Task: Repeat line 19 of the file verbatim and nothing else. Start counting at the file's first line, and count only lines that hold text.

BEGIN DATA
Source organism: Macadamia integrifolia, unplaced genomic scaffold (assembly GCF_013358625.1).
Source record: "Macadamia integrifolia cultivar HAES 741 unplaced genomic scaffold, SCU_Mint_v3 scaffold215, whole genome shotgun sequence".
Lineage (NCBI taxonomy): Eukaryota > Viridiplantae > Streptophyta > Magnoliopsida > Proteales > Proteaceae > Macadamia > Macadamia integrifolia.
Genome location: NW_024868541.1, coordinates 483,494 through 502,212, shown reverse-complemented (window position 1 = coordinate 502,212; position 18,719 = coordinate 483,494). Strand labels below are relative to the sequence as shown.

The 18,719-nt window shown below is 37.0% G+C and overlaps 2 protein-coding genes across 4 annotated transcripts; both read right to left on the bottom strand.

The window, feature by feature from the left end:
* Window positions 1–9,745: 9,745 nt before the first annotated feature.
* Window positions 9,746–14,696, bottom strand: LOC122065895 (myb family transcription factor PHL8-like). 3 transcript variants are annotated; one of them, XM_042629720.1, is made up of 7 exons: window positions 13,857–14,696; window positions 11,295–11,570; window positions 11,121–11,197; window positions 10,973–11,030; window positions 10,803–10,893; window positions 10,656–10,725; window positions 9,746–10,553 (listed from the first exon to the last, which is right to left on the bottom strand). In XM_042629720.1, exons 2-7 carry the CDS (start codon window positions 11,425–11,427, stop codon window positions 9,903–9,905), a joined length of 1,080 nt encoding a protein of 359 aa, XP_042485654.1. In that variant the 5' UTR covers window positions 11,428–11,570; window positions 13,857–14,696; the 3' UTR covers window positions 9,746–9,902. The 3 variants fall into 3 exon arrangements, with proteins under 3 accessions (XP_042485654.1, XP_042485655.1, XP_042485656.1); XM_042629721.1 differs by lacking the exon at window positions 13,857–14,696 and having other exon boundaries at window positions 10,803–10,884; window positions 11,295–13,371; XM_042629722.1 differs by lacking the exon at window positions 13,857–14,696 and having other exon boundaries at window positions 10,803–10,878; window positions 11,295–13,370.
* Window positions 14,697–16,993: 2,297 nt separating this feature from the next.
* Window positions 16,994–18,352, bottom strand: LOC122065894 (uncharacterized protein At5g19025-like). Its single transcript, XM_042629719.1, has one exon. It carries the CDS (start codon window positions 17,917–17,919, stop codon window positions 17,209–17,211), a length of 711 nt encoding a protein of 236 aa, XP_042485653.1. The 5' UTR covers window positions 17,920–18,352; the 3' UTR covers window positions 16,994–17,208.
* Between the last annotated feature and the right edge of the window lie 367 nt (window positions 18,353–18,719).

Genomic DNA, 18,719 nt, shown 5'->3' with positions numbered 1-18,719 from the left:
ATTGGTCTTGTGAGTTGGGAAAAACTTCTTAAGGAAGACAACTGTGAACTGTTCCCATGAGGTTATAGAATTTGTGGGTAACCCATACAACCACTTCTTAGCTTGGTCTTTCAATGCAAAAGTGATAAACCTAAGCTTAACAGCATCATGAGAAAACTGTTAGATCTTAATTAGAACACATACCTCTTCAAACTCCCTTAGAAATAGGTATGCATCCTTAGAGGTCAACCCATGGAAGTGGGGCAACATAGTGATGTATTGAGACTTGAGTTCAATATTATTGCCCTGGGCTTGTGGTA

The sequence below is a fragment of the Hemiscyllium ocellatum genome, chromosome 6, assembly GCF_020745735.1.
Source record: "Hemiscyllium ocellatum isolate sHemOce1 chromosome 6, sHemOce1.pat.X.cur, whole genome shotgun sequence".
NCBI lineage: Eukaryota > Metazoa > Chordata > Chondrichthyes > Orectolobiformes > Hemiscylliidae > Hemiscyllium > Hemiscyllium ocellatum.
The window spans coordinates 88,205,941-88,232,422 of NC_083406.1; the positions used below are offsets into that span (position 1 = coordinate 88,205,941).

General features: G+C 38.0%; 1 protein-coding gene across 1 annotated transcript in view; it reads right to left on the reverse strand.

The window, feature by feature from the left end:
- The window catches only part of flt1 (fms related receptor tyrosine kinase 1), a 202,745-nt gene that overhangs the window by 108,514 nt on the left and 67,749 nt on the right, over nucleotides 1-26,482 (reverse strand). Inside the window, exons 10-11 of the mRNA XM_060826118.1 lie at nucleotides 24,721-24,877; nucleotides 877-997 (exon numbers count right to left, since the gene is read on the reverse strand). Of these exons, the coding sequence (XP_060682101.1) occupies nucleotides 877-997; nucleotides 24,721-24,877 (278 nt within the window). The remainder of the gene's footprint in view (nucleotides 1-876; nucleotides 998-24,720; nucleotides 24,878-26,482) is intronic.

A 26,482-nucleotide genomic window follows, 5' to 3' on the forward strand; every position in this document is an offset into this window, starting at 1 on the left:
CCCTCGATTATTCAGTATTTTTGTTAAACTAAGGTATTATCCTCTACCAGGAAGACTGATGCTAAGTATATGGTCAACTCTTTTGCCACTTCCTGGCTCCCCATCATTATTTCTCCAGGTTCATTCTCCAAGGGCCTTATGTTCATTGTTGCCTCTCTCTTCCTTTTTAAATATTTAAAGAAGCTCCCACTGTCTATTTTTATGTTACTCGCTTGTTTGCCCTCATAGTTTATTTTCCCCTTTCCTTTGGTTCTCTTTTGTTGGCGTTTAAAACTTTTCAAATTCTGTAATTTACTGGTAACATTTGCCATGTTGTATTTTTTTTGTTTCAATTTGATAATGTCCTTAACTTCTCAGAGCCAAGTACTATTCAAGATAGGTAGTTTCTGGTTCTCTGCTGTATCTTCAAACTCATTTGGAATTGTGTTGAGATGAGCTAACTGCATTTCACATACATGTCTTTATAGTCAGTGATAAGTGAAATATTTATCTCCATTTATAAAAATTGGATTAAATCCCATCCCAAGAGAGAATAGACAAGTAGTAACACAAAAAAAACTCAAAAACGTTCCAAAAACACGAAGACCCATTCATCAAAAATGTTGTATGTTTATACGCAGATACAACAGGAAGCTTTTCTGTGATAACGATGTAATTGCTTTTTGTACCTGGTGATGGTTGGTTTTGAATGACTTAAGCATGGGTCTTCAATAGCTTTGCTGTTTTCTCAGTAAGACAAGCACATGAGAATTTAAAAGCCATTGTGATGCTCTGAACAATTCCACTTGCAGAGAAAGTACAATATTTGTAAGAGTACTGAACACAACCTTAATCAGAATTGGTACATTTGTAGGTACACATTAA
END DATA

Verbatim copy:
The window, feature by feature from the left end: